Carry on hiking the policy rate3 min read . Updated: 21 Jul 2011, 08:13 PM IST
Carry on hiking the policy rate
Carry on hiking the policy rate
Pause in response to building downside risks to global and domestic growth? Or press on with its long-established campaign of lifting policy rates to combat inflation? That, in a nutshell, is the policy choice facing the Reserve Bank of India (RBI) at its latest policy review meeting next week.
The case for a pause is twofold. First, the latest intensification of the European debt crisis, which is now taking on an existential aspect as contagion spreads to Italy, has sharpened the downside risks to global growth. And the US’ toxic domestic politics now risk a further, and wholly avoidable, additional shock to the world economy if a deal on the debt ceiling is not reached soon. Worryingly, the politicians’ shenanigans are now denting consumer and business confidence. Latest readings on consumer confidence, for example, showed an alarming fall; a development that threatens to short-circuit the anticipated reacceleration of the US economy in the second half of the year as drag from higher oil prices fades.
Second, tentative evidence that RBI’s steady diet of rate increases is beginning to impact domestic demand is now accumulating. Examples include further softness in the volatile official industrial production data, slippage in the more reliable Purchasing Managers’ Index survey on manufacturing (though its services sibling showed improvement in June) and increasingly sluggish domestic vehicle sales as passenger car demand in particular is crimped by higher fuel costs and tighter credit conditions.
Heightened global uncertainties and early signs of cooling domestic demand are respectable arguments for a time-out by RBI, particularly as the lagged impact of past policy moves may not have been fully felt. But the inflation outlook has similarly continued to deteriorate even as downside risks to growth are increasing. The economy has moved into overheating territory over the last year. Nominal GDP (gross domestic product) growth in calendar 2010, for example, was in excess of 20%—the strongest since 1973! Incoming inflation data continue to reflect this reality. With the economy operating above its short-run productive capacity, cyclical demand-pull inflation is unhelpfully exacerbating the economy’s more intractable structural food inflation problem.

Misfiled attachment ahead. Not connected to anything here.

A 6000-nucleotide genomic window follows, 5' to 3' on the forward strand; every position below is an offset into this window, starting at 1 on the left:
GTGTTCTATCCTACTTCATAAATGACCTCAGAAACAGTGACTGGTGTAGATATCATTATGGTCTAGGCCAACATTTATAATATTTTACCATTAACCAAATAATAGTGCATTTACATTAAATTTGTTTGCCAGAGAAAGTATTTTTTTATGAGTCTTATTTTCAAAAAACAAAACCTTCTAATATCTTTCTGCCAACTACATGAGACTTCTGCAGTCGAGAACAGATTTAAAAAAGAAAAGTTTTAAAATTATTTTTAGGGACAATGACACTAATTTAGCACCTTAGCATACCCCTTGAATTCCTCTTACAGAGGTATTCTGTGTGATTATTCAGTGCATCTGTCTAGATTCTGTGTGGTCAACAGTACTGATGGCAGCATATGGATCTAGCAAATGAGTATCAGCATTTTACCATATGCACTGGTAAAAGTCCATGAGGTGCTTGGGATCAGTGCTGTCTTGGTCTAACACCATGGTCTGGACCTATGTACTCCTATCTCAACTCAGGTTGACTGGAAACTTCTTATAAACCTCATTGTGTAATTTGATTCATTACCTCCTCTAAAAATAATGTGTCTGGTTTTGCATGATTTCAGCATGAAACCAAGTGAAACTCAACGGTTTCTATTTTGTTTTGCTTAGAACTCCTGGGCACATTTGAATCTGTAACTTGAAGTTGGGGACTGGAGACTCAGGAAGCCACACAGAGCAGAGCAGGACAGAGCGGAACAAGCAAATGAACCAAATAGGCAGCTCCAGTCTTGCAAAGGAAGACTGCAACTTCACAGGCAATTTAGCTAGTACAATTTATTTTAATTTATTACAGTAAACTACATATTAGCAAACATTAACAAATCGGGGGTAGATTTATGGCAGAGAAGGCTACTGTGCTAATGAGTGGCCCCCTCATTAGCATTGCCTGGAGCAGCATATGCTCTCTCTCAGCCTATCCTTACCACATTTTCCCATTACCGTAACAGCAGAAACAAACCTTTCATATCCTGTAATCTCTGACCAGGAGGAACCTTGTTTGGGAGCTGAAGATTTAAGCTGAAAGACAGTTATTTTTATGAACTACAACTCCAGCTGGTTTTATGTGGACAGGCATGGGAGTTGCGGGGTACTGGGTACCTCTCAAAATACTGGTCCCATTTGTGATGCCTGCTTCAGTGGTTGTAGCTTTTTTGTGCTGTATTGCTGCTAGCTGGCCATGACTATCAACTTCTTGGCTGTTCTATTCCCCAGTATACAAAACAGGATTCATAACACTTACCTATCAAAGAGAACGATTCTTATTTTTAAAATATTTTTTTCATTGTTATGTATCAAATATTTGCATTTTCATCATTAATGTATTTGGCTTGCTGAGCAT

Wholesale Price Index-based inflation, for example, is estimated at almost 9.5% in June, led by accelerating manufacturing inflation and recent fuel price increases. And thanks to WPI’s poor initial response rate, June’s “real" inflation rate is almost certainly far higher as the back data continues to experience serial upward revisions averaging up to 1 percentage point. April WPI inflation was lifted to 9.74% from 8.66%. Revisions are typically pro-cyclical so the upward revisions will eventually peter out, but probably not for some time. RBI will, therefore, almost certainly discover in a month or two that “real" WPI inflation in June was above 10% and that its inflation forecasts, already over-optimistic, have been blown further off course. Despite favourable base effects and the welcome progress of this year’s monsoon so far, WPI inflation could easily be 8% rather than RBI’s current forecast of 6%.
The only remedy for demand-pull inflation is of course a sustained period of below-trend GDP growth which in turn necessitates genuine restrictive policy settings. While both the economy’s trend growth rate and neutral level of policy rate are by definition unobservable, GDP growth well below 8% and policy rate above 8% are reasonable rules of thumb for the RBI. With the repo rate currently at 7.5%, policy settings are just beginning to creep towards restrictive territory, suggesting it is too soon for the RBI to relax. Just as a good doctor should not stop treatment at the first signs of a patient’s improvement, nor should RBI slacken its anti-inflation resolve until a more clearly decisive and sustained slowdown is palpably in train. Pause or press on? The answer is hopefully clear.
Richard Iley is chief economist for Asia Pacific excluding Japan at BNP Paribas SA. These are his personal views.
On 26 July the Reserve Bank of India will announce its quarterly review of monetary policy. Will it continue to tighten the policy with yet another rate hike to fight high inflation or will it press the pause button as growth is being threatened? This is fourth of a series that Mint will carry over this week in the run-up to the policy.